The Oyster is the Spirit Animal of every new Mother. Cool and calm, she burrows beneath blue waves, working hard to create her Pearl. The Oyster, symbolic for the female womb – home of the creative feminine force – is responsible for the production of all human kind, a beautiful gift that no one else can give.
Rapidly during labor, the Oyster’s shell opens to present her treasure to the world, but upon extraction she finds that she remains open, her very heart and soul now vulnerable and exposed to the elements of our modern world. And like the Oyster, a new Mother finds herself in a watery, sensitive state, having depleted energy and resources in protection of her little Pearl.
After birth, Mother, now open – sensitive – vulnerable, begins a six-week or longer closing journey. I like to call this time “The Last Frontier.” It is the final segment in the cycle of childbirth and leads her back to her pre-pregnant state of fertility. Across The Last Frontier she will discover the new parts of herself realized by the alchemy of her transformation into Mother, and she will greet old familiar parts as they emerge from their nine month hibernation to join her once more.
During this precious time when Mother is still open, those around her have a fleeting opportunity to fill the expansion created by the birth with beautiful, loving things for Mother to close around and keep inside her. This is the optimal time for Mother’s partner to express wonder and gratitude for her strength and beauty – for her to be nourished with delicious, warming, pleasing foods. This is the time to gently and lovingly celebrate Mother and take care of her in the most special ways, so that as she closes, she traps feelings of love, accomplishment, and strength inside.
“In certain latitudes there comes a span of time approaching and following the summer solstice, some weeks in all, when the twilights turn long and blue… You notice it first as April ends and May begins, a change in the season, not exactly a warming – in fact not at all a warming – yet suddenly summer seems near, a possibility, even a promise. You pass a window, you walk to Central Park, you find yourself swimming in the color blue; the actual light is blue, and over the course of an hour or so this blue deepens, becomes more intense even as it darkens and fades, approximates finally the blue of the glass on a clear day at Chartres, or that of the Cerenkov radiation thrown off by the fuel rods in the pools of nuclear reactors. The French call this time of day “l’heure bleue.” To the English it was “the gloaming.” The very word “gloaming” reverberates, echoes – the gloaming, the glimmer, the glitter, the glisten, the glamour – carrying in its consonants the images of houses shuttering, gardens darkening, grass-lined rivers slipping through the shadows. During the blue nights you think the end of the day will never come. As the blue nights draw to a close (and they will, and they do) you experience an actual chill at the moment you first notice, the blue light is going, the days are already shortening, the summer is gone …” Joan Didion, Blue Nights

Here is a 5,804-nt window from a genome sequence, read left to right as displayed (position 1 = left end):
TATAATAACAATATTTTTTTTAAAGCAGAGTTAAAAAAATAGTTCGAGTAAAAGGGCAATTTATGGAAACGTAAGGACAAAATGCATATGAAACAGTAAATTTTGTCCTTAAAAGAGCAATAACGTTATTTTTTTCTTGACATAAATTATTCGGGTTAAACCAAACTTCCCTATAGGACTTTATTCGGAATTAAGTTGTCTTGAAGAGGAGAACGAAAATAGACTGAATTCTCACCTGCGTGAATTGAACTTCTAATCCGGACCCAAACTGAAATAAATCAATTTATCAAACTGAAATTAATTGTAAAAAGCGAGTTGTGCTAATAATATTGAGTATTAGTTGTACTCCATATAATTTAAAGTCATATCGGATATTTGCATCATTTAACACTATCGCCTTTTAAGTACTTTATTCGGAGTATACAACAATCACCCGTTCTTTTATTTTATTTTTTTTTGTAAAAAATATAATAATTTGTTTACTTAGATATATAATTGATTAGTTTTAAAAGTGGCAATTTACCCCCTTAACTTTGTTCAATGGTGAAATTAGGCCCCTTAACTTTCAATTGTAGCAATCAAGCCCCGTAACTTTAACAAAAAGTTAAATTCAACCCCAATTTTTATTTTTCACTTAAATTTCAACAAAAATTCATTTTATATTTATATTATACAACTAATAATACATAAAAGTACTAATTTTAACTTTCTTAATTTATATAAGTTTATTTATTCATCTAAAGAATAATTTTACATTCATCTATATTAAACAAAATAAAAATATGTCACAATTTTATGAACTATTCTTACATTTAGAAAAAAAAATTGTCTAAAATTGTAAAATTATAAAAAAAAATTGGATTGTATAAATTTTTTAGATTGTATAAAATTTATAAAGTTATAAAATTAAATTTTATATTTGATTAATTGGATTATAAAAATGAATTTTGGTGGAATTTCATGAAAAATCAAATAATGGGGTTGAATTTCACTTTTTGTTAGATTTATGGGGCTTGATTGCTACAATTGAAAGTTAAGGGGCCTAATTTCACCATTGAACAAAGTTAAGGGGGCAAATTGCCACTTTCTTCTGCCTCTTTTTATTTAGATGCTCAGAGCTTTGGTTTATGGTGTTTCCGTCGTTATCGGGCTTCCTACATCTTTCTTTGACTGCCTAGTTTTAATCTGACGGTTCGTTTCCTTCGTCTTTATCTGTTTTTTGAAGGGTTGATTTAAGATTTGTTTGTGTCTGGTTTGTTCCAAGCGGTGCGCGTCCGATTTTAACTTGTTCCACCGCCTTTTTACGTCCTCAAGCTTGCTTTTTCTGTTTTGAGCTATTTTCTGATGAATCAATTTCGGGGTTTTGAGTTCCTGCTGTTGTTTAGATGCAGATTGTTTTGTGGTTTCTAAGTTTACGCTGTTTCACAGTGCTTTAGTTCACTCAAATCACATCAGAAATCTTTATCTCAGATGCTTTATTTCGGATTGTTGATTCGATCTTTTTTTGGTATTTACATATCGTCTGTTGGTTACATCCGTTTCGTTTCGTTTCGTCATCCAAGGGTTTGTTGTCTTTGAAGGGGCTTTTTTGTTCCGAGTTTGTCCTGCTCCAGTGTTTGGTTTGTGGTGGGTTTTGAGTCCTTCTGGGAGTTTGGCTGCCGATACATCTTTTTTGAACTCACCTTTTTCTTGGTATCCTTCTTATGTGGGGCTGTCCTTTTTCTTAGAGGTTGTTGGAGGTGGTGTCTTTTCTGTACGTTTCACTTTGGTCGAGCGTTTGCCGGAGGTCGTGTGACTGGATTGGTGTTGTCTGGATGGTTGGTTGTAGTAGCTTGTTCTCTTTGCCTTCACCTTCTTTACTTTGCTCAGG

The Blue Night is a nearly perfect analogy for the optimal atmosphere during a Mother’s closing – the period of transition between the birth and the time when Mother is physically, emotionally, and mentally ready to fully re-enter society. The Blue Night symbolizes a calm and cosy time when mother is sheltered away with her baby and partner. She is to be kept and cared for so that the new family can slowly unfurl. Bonding, breastfeeding and healing develop in their own time, and Mother rests without rush. This is a time when meals are brought to her, she is listened to and loved, beautiful herbal baths are drawn for her, her body is massaged to aid the recovery process, her house is tidied and cleaned by others and she is just expected to heal, feed her little Pearl, and get acquainted with the new part of herself that has been born along with Baby.
A home during the Blue Night is a sanctuary, a low-lit haven of healing and love. It is not open to the public, but is instead a sacred space to protect a new Mother and Father’s journey back home to themselves. As your Postpartum Doula, I am the keeper of the Blue Night. If we think of Mother as a Goddess, having just created life - we can think of the Doula as her Priestess – gently and quietly tending to Mother’s needs, lovingly supporting her through her healing and emotional transition, honoring and encouraging her creative feminine strength, and finally celebrating the end of her Blue Night and waving goodbye as Mother re-enters her outside life.
When we allow a new Mother time to gently transition - meeting all of her needs, emotionally and physically, we then see that Mother emerge empowered by her own feminine strength - and that is a woman who can truly can take on the world.